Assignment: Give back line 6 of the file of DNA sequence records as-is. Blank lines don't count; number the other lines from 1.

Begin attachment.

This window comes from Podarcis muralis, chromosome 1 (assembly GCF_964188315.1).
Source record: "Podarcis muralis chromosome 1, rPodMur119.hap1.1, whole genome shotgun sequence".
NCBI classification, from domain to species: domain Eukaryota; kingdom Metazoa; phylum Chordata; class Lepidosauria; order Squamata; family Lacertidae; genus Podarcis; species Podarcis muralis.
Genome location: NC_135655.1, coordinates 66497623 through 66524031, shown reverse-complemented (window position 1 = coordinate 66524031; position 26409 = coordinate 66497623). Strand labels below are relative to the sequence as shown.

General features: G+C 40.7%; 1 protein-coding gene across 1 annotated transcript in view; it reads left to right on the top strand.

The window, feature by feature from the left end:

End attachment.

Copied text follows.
The window, feature by feature from the left end: